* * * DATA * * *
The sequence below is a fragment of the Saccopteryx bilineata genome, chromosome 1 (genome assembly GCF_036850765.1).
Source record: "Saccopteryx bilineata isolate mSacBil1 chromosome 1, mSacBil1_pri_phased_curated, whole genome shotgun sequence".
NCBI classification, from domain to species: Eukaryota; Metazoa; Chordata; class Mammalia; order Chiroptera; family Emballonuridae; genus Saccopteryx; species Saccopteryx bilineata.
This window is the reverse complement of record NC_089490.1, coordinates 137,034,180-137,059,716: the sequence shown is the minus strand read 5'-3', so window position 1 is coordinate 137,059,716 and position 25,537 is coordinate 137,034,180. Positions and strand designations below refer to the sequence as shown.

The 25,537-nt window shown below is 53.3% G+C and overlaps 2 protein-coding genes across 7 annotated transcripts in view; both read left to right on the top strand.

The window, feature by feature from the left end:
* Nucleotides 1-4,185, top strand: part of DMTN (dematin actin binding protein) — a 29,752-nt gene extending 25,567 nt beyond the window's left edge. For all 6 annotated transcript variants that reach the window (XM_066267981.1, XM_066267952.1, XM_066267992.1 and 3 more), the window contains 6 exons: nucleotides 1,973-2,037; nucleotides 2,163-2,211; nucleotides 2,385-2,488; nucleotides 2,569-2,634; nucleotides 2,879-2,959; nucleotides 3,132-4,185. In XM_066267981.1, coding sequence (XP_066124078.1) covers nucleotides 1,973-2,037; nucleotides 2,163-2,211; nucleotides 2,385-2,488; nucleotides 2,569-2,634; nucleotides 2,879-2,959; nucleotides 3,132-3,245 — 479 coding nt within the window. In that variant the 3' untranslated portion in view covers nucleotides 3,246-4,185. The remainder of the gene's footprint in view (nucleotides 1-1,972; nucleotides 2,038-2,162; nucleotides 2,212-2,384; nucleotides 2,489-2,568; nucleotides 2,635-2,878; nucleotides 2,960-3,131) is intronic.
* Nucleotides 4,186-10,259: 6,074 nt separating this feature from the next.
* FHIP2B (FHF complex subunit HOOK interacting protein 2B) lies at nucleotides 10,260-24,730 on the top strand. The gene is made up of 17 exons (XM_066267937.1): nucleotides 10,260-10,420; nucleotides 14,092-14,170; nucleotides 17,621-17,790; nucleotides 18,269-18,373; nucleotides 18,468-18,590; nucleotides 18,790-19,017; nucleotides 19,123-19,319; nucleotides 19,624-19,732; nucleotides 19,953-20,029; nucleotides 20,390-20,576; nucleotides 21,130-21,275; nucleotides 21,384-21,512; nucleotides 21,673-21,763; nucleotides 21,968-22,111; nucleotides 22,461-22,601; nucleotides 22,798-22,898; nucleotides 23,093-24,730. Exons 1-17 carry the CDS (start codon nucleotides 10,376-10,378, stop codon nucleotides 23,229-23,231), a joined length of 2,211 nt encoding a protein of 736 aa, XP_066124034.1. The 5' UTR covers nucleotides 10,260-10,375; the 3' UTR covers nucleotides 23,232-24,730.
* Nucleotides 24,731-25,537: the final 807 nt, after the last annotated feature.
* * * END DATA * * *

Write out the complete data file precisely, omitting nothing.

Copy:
The sequence below is a fragment of the Saccopteryx bilineata genome, chromosome 1 (genome assembly GCF_036850765.1).
Source record: "Saccopteryx bilineata isolate mSacBil1 chromosome 1, mSacBil1_pri_phased_curated, whole genome shotgun sequence".
NCBI classification, from domain to species: Eukaryota; Metazoa; Chordata; class Mammalia; order Chiroptera; family Emballonuridae; genus Saccopteryx; species Saccopteryx bilineata.
This window is the reverse complement of record NC_089490.1, coordinates 137,034,180-137,059,716: the sequence shown is the minus strand read 5'-3', so window position 1 is coordinate 137,059,716 and position 25,537 is coordinate 137,034,180. Positions and strand designations below refer to the sequence as shown.

The 25,537-nt window shown below is 53.3% G+C and overlaps 2 protein-coding genes across 7 annotated transcripts in view; both read left to right on the top strand.

The window, feature by feature from the left end:
* Nucleotides 1-4,185, top strand: part of DMTN (dematin actin binding protein) — a 29,752-nt gene extending 25,567 nt beyond the window's left edge. For all 6 annotated transcript variants that reach the window (XM_066267981.1, XM_066267952.1, XM_066267992.1 and 3 more), the window contains 6 exons: nucleotides 1,973-2,037; nucleotides 2,163-2,211; nucleotides 2,385-2,488; nucleotides 2,569-2,634; nucleotides 2,879-2,959; nucleotides 3,132-4,185. In XM_066267981.1, coding sequence (XP_066124078.1) covers nucleotides 1,973-2,037; nucleotides 2,163-2,211; nucleotides 2,385-2,488; nucleotides 2,569-2,634; nucleotides 2,879-2,959; nucleotides 3,132-3,245 — 479 coding nt within the window. In that variant the 3' untranslated portion in view covers nucleotides 3,246-4,185. The remainder of the gene's footprint in view (nucleotides 1-1,972; nucleotides 2,038-2,162; nucleotides 2,212-2,384; nucleotides 2,489-2,568; nucleotides 2,635-2,878; nucleotides 2,960-3,131) is intronic.
* Nucleotides 4,186-10,259: 6,074 nt separating this feature from the next.
* FHIP2B (FHF complex subunit HOOK interacting protein 2B) lies at nucleotides 10,260-24,730 on the top strand. The gene is made up of 17 exons (XM_066267937.1): nucleotides 10,260-10,420; nucleotides 14,092-14,170; nucleotides 17,621-17,790; nucleotides 18,269-18,373; nucleotides 18,468-18,590; nucleotides 18,790-19,017; nucleotides 19,123-19,319; nucleotides 19,624-19,732; nucleotides 19,953-20,029; nucleotides 20,390-20,576; nucleotides 21,130-21,275; nucleotides 21,384-21,512; nucleotides 21,673-21,763; nucleotides 21,968-22,111; nucleotides 22,461-22,601; nucleotides 22,798-22,898; nucleotides 23,093-24,730. Exons 1-17 carry the CDS (start codon nucleotides 10,376-10,378, stop codon nucleotides 23,229-23,231), a joined length of 2,211 nt encoding a protein of 736 aa, XP_066124034.1. The 5' UTR covers nucleotides 10,260-10,375; the 3' UTR covers nucleotides 23,232-24,730.
* Nucleotides 24,731-25,537: the final 807 nt, after the last annotated feature.